"Our position is not based on ideology, but on the good of the country. When it's good for Poland, we will support the euro", Mr Marcinkiewicz stated.

The Polish National Bank cut interest rates on Wednesday in order to stimulate growth in contrast to the European Central Bank (ECB) which has kept rates stable in the euro zoone for over two years.

Meanwhile, the Polish mint has applied to the ECB for a licence to start producing euro banknotes as early as 2007, Gazeta Wyborcza has reported.

Berlusconi attacks euro

Italian prime minister Silvio Berlusconi called the euro a "rip-off" that "screwed everybody" in a vitriolic attack on opposition leader Romano Prodi.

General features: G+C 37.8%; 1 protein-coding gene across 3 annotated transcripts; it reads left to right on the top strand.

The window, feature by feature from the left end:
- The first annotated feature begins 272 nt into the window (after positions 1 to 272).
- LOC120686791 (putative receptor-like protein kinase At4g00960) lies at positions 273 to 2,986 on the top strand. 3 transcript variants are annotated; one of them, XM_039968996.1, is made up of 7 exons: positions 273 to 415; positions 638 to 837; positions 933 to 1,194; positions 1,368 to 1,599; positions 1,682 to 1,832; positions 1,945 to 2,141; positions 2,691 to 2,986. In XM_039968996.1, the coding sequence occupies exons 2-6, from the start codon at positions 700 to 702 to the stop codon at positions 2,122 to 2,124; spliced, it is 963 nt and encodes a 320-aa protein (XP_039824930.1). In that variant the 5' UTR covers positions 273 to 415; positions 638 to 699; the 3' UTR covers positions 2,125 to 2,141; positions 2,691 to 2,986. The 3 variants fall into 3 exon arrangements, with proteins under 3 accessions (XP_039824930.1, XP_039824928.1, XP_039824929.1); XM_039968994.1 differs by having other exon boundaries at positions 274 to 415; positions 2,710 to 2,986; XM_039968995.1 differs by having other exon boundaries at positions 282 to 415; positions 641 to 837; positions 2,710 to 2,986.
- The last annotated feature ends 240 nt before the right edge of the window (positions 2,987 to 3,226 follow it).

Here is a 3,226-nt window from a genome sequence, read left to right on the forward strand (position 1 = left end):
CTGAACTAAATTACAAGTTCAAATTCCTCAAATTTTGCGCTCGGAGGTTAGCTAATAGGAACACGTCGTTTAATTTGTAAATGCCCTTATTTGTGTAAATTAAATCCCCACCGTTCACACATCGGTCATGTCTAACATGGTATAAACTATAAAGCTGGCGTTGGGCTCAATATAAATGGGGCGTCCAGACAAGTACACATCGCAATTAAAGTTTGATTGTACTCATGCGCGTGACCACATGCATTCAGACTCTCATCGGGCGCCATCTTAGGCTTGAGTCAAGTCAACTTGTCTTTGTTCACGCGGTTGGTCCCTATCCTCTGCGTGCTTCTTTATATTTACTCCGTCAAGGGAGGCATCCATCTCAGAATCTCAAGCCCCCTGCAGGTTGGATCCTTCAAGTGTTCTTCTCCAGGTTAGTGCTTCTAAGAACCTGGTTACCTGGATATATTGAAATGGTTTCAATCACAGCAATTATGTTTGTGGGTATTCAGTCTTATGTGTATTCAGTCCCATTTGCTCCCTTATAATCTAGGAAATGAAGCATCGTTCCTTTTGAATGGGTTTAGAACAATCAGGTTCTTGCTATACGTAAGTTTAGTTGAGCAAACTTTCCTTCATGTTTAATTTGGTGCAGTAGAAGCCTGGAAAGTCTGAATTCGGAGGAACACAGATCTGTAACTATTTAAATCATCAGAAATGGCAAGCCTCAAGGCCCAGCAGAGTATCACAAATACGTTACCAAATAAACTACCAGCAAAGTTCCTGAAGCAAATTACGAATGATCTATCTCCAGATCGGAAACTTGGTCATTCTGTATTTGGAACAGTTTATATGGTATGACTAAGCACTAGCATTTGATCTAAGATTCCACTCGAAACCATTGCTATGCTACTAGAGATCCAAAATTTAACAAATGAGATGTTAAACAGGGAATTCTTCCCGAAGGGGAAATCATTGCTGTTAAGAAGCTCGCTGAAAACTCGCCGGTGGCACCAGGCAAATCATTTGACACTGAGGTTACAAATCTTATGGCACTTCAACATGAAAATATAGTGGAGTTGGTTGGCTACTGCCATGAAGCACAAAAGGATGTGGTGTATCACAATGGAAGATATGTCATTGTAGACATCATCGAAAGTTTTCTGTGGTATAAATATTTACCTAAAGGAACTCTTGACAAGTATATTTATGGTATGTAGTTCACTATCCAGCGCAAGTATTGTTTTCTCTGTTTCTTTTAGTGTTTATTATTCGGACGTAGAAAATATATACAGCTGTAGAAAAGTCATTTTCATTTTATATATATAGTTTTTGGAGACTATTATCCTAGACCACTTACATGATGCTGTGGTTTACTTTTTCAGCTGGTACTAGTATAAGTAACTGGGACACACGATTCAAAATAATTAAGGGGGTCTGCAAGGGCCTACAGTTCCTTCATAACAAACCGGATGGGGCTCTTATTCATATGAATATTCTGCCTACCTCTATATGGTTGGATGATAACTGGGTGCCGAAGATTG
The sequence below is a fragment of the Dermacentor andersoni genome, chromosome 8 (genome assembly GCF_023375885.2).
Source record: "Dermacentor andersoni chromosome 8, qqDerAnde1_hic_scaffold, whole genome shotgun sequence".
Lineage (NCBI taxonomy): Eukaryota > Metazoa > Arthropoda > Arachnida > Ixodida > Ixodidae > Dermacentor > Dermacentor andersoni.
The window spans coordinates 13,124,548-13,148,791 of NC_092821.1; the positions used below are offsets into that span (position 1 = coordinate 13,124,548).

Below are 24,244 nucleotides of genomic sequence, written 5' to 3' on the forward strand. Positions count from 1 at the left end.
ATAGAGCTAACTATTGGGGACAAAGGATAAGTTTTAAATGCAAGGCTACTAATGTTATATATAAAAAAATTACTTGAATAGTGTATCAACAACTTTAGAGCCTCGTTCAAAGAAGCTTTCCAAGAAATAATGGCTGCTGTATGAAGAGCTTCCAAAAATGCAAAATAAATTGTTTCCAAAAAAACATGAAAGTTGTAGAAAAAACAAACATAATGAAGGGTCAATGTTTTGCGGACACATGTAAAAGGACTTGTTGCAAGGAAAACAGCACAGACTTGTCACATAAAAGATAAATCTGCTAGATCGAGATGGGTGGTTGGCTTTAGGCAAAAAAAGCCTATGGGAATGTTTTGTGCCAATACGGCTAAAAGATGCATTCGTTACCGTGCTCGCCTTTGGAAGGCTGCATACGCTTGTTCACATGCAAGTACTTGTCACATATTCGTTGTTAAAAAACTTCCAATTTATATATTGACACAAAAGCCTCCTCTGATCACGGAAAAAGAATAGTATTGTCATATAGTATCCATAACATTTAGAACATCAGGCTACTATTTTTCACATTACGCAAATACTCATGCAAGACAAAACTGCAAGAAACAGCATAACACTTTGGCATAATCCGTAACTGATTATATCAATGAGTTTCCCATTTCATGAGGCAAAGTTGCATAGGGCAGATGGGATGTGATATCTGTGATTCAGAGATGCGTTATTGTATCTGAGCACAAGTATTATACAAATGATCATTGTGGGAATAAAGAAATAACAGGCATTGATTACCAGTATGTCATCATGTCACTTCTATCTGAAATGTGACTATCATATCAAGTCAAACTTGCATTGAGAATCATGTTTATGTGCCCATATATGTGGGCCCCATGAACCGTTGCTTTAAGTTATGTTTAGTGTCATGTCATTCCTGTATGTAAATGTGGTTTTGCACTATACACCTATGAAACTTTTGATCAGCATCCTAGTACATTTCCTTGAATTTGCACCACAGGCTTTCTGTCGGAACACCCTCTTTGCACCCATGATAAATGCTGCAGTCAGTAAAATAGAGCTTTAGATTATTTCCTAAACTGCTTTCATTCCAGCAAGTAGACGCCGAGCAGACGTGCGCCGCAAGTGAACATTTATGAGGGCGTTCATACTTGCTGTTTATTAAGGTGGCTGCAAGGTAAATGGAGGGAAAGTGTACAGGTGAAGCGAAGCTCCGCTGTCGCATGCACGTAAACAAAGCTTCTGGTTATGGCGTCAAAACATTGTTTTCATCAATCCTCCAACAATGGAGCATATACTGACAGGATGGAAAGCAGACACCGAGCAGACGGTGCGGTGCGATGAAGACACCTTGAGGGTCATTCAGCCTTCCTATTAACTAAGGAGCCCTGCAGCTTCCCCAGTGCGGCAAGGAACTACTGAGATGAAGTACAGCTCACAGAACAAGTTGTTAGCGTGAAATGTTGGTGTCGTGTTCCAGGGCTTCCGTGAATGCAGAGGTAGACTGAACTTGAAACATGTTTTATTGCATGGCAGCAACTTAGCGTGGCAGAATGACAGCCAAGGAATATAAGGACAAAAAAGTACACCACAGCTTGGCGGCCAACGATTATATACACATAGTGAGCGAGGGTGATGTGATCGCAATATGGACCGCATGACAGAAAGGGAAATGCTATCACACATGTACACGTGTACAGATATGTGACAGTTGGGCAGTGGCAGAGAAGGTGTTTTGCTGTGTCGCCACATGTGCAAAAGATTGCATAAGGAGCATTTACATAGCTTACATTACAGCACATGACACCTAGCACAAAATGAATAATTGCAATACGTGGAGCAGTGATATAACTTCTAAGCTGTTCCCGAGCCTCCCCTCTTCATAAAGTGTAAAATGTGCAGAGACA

Luxembourg tax scandal may prompt EU action

An investigation into Luxembourg's tax regime has uncovered how the Italian mafia, the Russian underworld, and billionaires attempt to stash away their wealth. The European Commission has put itself on standby amid suggestions changes to EU law may be needed.

Investigation

Portugal vs Germany clash on EU corporate tax avoidance

Portugal's taking over the EU presidency puts the tax transparency law for corporations - which has been fought over for years - to a vote in the Council of Ministers. The resistance of the German government has failed.

News in Brief

  1. US officials call for J&J vaccine pause over blood clots
  2. Putin refuses to talk about military build-up, Ukraine says
  3. EU bank to help Greece manage corona-recovery funds
  4. Johnson & Johnson vaccine deliveries to EU begin
  5. EU sanctions commander of Iran's Revolutionary Guard